Air Bubbles Threatening Forests

NewsRedwood

Trees need water to flow through them as much as humans need blood, and a new study published online last week in the journal Nature presents bleak findings on the risks to forests from record-breaking spells of drought. For the study, an international team of 24 plant scientists, led by Brendan Choat, Ph.D., of the University of Western Sydney in Australia and Steven Jansen, Ph.D., of Ulm University in Germany, compiled data from 226 forest species at 81 sites worldwide. They found that around 70% of the forest species operate with only a narrow margin of safety when it comes to their water supply, and “therefore potentially face long-term reductions in productivity and survival if temperature and aridity increase as predicted for many regions across the globe.” Based on this data, nearly all types of forests, regardless of their current rainfall environment, will be equally vulnerable in the event of a drought.

“It would only take a small shift in terms of the moisture environment, the temperature…to push these plants across the threshold,” Choat said. “These findings provide insight into why drought-induced forest decline is occurring not only in arid regions, but also in wet forests not normally considered at drought risk.”

What actually kills a drought-stressed tree is a condition known as “hydraulic failure.” Trees suck water up from the ground all the way to their leaves, through a bundle of channels in a part of the trunk called the xylem. In a commentary of the Nature study, Bettina Engelbrecht of the University of Bayreuth, in Germany, described this process as “much like sucking water through a straw.” But when a drought dries out the soil, a tree has to suck harder through this “straw” to find water. And that can prove to be harmful, as sucking harder increases the risk of drawing air bubbles into the tree’s plumbing.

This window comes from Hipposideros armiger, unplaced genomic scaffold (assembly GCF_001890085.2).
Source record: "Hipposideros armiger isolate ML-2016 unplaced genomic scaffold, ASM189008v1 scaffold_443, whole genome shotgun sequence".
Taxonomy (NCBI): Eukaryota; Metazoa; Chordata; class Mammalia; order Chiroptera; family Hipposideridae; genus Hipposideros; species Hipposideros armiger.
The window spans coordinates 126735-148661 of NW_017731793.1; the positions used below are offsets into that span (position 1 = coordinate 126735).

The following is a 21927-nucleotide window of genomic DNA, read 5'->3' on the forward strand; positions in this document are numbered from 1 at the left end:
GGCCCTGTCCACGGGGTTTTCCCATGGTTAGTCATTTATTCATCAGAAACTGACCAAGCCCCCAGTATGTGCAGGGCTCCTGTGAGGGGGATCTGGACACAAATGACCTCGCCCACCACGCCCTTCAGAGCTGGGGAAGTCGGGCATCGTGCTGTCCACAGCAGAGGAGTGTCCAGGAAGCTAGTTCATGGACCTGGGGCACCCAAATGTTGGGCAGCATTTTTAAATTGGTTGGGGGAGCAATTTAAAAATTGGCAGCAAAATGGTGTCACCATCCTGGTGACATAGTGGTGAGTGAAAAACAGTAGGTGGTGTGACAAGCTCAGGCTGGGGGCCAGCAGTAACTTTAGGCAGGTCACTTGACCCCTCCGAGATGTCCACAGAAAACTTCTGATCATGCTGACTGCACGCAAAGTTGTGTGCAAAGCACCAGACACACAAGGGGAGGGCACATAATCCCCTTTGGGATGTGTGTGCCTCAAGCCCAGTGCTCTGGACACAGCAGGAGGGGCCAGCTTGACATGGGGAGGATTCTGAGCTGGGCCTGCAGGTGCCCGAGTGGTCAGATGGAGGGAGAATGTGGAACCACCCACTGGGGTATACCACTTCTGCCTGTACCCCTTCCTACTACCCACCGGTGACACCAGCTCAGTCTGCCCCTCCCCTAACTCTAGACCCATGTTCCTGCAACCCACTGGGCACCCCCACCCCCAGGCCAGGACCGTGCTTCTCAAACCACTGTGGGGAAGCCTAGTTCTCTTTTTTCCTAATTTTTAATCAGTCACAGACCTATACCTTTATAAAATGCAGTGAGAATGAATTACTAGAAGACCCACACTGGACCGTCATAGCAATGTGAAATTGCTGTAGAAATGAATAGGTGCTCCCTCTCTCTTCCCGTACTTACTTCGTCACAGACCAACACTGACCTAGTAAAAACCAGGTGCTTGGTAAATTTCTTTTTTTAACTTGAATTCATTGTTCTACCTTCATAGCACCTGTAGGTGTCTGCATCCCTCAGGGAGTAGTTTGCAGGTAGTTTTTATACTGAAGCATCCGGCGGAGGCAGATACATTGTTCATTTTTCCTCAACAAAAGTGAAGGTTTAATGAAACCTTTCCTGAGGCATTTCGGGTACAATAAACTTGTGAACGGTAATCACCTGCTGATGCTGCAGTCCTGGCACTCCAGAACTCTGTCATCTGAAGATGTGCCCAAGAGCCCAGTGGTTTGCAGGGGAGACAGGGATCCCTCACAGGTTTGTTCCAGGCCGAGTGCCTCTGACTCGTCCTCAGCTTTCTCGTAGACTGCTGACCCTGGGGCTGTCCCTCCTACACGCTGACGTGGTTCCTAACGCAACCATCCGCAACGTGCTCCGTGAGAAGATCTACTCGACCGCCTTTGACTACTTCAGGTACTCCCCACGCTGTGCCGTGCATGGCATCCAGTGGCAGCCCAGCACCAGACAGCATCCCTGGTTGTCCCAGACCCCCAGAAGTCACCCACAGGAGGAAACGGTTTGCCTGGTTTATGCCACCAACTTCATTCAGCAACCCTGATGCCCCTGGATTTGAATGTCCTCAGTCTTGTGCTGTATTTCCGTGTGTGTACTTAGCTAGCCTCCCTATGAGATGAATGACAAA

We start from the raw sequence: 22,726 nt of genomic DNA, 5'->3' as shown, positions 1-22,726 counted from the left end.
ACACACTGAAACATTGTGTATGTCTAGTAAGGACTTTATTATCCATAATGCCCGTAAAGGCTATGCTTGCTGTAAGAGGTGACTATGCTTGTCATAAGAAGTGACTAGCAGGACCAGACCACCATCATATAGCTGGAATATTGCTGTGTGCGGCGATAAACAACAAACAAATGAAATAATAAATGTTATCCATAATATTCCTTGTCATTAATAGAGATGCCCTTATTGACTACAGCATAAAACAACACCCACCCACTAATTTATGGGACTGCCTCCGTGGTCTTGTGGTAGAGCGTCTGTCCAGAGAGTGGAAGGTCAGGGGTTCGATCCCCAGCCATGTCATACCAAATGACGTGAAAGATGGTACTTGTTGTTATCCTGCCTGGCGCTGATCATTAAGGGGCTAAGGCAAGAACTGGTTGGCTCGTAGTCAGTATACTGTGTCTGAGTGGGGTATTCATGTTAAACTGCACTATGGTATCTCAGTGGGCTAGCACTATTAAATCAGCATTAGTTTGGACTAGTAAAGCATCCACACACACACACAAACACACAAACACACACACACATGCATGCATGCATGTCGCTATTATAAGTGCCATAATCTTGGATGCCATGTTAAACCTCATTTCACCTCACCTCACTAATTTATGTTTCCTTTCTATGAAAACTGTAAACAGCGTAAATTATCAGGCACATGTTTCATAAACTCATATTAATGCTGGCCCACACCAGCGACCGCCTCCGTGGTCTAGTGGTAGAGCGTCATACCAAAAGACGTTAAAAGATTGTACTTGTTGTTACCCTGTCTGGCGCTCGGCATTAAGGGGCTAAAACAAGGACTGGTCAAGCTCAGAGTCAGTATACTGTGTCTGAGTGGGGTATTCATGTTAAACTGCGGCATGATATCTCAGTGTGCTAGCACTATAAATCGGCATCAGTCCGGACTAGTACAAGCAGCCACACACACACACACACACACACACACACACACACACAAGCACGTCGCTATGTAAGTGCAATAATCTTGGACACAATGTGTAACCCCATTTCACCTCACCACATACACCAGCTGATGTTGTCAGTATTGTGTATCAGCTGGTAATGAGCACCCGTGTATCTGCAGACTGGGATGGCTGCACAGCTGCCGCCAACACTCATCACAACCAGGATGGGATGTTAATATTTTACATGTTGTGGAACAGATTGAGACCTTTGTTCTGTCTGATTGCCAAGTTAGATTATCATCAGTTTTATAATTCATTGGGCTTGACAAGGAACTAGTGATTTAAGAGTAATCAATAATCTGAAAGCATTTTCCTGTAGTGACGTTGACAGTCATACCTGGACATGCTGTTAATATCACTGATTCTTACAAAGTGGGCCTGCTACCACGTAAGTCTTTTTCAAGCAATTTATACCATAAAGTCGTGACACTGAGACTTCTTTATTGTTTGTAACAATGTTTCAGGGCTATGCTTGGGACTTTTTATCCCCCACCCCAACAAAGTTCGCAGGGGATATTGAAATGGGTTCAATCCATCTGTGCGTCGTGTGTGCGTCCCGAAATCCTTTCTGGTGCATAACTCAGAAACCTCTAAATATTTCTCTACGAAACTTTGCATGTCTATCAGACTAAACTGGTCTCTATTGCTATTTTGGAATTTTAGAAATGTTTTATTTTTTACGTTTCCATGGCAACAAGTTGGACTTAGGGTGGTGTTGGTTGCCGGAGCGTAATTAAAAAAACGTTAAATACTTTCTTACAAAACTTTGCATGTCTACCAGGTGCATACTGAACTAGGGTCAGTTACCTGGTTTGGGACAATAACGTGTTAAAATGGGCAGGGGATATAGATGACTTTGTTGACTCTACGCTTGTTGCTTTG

Choat explains: “As drought stress increases, you have more and more gas accumulating in the plumbing system, until they can’t get any water up into the leaves. This is really bad news for the plant because this is like having an embolism in a human blood vessel.”

Like a human embolism, the formation of gas bubbles within a tree blocks the flow of the necessary fluid and nutrients needed in order to survive. Should drought and hydraulic failure persist, the tree will suffer from thirst and starvation and eventually die. Engelbrecht reiterates that “even a minor increase in drought intensity will induce levels of xylem embolism that will impair growth and lead to tree death.”

Scientists are now keeping an eye on whether the world’s trees will somehow find a way to rapidly adapt to rising strikes of drought. One hopeful theory suggests young trees growing under drought stress could shift their framework in ways that would limit their risk, but whether they have the genetic capacity to do this, or to do it quickly enough to keep up with the high-speed climate shifts projected for the coming decades, remains to be seen.

“Basically, this tells us that we should keep climate change in check as much as possible,” Engelbrecht added. “The ramifications of this scenario are diverse and, in many respects, dire: forest mortality will be accompanied by changes in species composition, changes in ecosystem function and losses of services and biodiversity.”